Leaving the ferry I took the usual route South through Thurso and down the A9 to Latheron, then through Helmsdale, Brora and Golspie all the time enjoying those fantastic views of the North Sea coast.  I made the quick decision to take the even more scenic A839 through Rogart to Lairg.  Once in Lairg I turned right over the river Shin and stopped for fuel.  I had been riding in a rather 'spirited' manner and was already impressed with my newly fitted fork brace from 'Superbrace'.  I had heard many good reports about this brace from other 'Wingers and especially from my good friend John Taylor who had accompanied me on a trip to Holland and Germany a few years back.  I had actually bought mine from Cyclemax in Ohio (www.cyclemaxohio.com) when we visited my Niece and her family there over Christmas.  I had always had the impression that Honda got things pretty close to being right, but the addition of this relatively simple piece of aluminium alloy has really transformed an already quite well mannered very big bike.  Honda fitted a small pressed steel bridge under the mudguard, but the locating collars provide insufficient area to clamp the legs firmly enough.  This stays in situ when the 'Superbrace' is fitted and the two work well together as a 'box'.  I have had 'Wings for over 20 years now (a very early 1000, three 1200's and two 1500's) and have put well over 100,000 miles on them collectively and have just come to accept the slightly quirky behaviour in the handling department.  This brace has changed that - not that I am inferring that it is now transformed into a sports bike, just that it feels more sure-footed and is less likely to twitch when passing over wet white lines and over-banding.  It also responds more precisely to counter-steering and gives an altogether more pleasant ride.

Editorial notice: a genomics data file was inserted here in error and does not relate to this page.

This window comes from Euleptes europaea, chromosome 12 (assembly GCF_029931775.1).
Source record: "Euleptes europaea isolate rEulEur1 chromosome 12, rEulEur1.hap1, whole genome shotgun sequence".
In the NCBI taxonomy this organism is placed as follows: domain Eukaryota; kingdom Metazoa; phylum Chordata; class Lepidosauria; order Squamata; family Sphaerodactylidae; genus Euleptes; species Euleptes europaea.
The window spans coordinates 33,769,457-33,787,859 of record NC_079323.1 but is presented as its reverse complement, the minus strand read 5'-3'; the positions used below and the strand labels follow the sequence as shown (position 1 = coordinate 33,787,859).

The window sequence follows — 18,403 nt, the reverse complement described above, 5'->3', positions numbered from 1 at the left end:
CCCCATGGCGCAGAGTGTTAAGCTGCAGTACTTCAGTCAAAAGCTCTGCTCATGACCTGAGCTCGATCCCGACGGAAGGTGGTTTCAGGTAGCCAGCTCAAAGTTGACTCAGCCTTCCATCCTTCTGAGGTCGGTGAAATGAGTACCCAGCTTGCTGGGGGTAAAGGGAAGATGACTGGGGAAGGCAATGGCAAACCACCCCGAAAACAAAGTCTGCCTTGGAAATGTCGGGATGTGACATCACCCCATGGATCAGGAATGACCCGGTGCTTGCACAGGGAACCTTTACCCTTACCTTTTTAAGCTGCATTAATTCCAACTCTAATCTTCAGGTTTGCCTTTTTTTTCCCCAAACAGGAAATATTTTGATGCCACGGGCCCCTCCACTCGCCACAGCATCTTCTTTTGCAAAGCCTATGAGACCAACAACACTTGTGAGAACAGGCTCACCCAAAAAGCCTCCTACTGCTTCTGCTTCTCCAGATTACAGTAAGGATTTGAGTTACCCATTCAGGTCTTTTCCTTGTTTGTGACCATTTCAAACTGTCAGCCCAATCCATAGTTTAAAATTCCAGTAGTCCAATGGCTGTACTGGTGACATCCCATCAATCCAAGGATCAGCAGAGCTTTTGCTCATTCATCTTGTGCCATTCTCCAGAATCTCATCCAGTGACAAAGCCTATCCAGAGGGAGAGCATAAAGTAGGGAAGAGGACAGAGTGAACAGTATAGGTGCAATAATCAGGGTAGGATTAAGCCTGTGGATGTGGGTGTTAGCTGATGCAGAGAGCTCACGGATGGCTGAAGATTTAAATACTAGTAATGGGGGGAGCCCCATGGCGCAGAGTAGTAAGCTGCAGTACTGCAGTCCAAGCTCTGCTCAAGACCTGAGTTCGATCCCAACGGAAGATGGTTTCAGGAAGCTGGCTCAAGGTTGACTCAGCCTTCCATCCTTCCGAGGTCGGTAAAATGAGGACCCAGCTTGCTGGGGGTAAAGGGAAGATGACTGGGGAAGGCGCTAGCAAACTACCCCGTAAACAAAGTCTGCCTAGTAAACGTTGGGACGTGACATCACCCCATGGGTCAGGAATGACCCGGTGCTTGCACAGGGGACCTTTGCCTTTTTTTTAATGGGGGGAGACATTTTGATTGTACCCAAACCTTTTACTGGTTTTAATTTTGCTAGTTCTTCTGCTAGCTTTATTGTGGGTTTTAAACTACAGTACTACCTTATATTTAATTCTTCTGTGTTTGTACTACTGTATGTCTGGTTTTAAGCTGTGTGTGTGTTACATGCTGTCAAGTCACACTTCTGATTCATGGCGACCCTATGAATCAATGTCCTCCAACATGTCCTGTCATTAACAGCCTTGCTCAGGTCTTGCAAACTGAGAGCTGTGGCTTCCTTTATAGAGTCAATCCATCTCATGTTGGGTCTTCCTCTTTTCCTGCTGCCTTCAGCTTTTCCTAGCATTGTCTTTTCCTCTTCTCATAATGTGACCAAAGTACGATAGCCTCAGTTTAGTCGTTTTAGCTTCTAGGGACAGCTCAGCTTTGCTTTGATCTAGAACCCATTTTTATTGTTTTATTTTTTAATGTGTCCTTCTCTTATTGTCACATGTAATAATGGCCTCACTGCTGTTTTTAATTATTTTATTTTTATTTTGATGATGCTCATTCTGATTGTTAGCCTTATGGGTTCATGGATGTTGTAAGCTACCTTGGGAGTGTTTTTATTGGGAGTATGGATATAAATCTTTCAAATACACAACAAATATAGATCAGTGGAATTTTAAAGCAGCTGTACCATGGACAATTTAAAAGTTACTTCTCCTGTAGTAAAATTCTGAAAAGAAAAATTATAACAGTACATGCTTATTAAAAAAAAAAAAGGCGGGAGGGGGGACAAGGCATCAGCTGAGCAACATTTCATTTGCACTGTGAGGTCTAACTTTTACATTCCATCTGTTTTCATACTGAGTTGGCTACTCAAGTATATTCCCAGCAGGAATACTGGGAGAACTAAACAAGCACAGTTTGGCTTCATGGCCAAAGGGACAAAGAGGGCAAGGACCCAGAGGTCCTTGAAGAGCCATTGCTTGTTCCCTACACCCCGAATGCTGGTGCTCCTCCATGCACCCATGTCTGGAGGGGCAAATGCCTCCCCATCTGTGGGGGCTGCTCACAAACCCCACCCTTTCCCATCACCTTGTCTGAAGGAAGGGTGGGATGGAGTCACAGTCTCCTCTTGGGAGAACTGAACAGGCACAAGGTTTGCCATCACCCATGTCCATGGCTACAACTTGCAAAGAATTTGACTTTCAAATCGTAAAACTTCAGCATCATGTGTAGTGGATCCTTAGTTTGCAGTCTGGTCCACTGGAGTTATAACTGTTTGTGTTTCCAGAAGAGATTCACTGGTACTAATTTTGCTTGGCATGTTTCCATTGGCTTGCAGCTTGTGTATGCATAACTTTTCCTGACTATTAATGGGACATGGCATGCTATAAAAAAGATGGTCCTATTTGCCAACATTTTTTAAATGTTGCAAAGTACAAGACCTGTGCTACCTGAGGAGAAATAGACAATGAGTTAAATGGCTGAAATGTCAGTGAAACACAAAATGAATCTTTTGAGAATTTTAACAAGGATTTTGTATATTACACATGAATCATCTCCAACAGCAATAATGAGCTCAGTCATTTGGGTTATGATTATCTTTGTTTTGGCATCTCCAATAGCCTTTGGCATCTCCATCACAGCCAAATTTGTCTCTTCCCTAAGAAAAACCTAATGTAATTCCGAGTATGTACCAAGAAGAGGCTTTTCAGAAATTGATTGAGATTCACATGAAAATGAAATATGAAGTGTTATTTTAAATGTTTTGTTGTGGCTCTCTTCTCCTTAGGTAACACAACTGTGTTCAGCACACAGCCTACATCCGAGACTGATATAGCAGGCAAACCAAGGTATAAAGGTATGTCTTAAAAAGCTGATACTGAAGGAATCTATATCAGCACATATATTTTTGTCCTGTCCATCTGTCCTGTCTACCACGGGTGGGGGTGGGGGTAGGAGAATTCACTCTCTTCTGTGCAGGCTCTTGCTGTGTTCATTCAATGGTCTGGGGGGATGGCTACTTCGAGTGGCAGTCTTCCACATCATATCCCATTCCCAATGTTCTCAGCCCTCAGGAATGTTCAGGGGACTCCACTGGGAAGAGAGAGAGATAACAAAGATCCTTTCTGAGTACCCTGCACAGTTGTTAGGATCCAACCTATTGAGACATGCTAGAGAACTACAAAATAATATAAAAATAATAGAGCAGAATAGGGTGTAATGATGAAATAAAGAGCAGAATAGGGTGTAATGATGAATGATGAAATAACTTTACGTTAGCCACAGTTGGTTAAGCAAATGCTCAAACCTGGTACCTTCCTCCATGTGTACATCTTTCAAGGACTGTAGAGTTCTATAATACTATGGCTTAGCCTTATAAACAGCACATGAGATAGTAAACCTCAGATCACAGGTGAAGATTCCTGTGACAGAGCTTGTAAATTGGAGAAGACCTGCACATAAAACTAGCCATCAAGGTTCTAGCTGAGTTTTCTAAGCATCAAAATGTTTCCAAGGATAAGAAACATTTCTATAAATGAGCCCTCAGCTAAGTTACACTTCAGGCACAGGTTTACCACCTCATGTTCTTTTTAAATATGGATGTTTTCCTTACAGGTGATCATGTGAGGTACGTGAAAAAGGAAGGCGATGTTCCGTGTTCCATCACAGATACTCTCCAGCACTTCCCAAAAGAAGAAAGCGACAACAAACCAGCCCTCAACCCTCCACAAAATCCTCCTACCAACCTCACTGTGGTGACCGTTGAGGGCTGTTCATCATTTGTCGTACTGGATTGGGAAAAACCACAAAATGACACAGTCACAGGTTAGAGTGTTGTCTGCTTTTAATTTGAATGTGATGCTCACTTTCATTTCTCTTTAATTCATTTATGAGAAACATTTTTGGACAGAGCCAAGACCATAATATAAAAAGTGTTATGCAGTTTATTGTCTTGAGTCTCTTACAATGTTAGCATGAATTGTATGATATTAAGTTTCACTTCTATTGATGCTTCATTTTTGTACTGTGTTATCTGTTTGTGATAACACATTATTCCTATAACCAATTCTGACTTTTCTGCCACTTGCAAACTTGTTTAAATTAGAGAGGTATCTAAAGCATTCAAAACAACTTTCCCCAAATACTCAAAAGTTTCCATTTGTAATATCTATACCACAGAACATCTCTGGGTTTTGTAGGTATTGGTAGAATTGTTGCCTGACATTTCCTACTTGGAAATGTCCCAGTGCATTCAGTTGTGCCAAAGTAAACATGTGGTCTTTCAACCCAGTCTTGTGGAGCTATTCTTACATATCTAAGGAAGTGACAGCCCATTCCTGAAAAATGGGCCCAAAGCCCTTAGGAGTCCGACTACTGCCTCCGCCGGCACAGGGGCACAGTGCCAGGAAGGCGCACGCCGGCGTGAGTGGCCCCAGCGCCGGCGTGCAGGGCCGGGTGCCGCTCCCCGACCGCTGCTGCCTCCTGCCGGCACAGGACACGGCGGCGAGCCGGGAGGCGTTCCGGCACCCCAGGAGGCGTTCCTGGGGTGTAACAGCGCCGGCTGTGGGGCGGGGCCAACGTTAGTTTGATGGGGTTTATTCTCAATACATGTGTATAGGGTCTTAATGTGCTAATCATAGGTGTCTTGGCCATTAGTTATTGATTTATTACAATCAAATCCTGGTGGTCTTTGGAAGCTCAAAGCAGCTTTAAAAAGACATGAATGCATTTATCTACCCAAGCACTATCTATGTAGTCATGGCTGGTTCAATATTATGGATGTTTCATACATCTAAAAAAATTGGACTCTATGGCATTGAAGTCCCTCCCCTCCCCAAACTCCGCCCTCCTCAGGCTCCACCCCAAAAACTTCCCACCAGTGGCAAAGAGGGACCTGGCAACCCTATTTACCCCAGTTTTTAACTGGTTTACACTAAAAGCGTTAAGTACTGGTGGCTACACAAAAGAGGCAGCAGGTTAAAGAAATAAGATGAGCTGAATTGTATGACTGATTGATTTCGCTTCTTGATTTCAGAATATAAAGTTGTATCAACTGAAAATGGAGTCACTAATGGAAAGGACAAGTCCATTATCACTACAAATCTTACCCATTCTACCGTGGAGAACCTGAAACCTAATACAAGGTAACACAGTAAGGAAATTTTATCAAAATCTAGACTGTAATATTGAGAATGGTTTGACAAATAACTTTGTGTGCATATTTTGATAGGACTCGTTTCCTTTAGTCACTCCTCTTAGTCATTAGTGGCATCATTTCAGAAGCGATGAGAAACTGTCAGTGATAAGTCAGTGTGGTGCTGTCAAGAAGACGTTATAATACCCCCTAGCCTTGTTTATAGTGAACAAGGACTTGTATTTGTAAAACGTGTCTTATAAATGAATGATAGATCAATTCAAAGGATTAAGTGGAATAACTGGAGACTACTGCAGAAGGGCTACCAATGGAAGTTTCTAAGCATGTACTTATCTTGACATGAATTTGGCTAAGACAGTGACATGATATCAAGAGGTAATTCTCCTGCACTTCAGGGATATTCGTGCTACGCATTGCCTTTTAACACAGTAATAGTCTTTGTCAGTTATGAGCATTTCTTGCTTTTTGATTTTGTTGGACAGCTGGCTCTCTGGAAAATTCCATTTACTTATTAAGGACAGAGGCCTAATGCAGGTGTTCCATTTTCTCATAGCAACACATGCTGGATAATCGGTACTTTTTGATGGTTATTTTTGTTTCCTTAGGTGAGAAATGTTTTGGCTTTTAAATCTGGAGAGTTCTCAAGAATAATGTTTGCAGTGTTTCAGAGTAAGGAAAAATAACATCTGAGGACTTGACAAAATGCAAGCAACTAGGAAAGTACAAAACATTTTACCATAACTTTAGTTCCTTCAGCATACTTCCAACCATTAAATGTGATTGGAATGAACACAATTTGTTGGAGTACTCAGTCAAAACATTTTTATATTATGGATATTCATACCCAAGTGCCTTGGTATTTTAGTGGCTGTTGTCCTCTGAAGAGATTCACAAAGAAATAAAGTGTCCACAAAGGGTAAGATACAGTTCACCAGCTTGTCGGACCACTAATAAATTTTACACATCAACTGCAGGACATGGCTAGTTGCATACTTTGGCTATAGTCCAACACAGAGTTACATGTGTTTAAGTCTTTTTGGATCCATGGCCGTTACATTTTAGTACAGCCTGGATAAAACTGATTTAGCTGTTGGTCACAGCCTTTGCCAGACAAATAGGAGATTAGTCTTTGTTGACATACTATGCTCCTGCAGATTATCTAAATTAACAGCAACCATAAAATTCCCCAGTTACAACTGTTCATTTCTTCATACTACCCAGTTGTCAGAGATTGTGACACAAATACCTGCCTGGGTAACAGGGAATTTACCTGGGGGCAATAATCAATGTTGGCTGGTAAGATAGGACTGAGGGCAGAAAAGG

As I came to the steep downhill junction in Rosehall, there was a sign for a tea-room and craft shop  - that seemed a great place to have a lunch stop, so I took the little detour to the left along the road and up a gravel/grass track to a good level parking area at the top.  The food was very good and the surroundings were simply astounding in the brilliant lunchtime sunshine.



The wild landscape of Sutherland looked especially beautiful in the warm Sunshine




My first view of Ullapool for many years, this is the road from the North (Unapool, Kylesku)



On the road between Ullapool and Gairloch by Loch Maree, you could be forgiven for thinking you were in the Med!







    Arriving at Achnasheen, I turned South and spotted the Ledgowan Lodge Hotel which provided a fantastic place for my overnight stay.  This is a delightful family run place, very popular with locals and visitors alike and even has a campsite and bunk house (with individual rooms) in the grounds.  (www.ledgowanlodge.co.uk)  I enjoyed a very leisurely breakfast with a Scots chap who had recently retired from a life of being a translator in Belgium (where he still lives) and then wandered down to pack the bike in readiness for a trip over the new (to me!) bridge to Skye.  I had a little foray onto Skye, but felt that if I went up to Portree, I would end up rushing to get to my meeting point with David, so I just explored the area around Broadford and then turned down the road to the Kylerhea ferry.  The sign at the beginning of the 7 mile single track road indicated that ferry was in operation from April to October, so no problem there then?  The road is 'interesting' on a big bike with lots of very tight blind bends, both up and downhill.  I encountered a couple of other vehicles, fortunately behaving themselves, so I quite enjoyed the run.